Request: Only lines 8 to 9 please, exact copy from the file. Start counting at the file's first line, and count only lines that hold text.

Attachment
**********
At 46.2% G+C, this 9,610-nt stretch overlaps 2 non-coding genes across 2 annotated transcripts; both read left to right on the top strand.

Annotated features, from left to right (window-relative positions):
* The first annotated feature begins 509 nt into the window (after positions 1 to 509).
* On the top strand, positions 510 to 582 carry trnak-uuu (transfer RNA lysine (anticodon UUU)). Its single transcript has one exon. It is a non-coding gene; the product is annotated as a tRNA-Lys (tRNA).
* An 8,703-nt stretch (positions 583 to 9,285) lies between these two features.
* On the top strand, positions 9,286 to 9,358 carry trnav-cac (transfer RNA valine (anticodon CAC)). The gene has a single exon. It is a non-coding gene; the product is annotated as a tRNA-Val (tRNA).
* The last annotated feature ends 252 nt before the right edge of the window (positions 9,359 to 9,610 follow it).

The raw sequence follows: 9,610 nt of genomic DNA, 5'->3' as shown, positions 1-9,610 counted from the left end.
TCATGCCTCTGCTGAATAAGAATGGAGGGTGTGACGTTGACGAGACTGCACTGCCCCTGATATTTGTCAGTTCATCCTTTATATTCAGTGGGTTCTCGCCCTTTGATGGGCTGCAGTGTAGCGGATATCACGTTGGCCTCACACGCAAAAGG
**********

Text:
The raw sequence follows: 9,610 nt of genomic DNA, 5'->3' as shown, positions 1-9,610 counted from the left end.
TCATGCCTCTGCTGAATAAGAATGGAGGGTGTGACGTTGACGAGACTGCACTGCCCCTGATATTTGTCAGTTCATCCTTTATATTCAGTGGGTTCTCGCCCTTTGATGGGCTGCAGTGTAGCGGATATCACGTTGGCCTCACACGCAAAAGG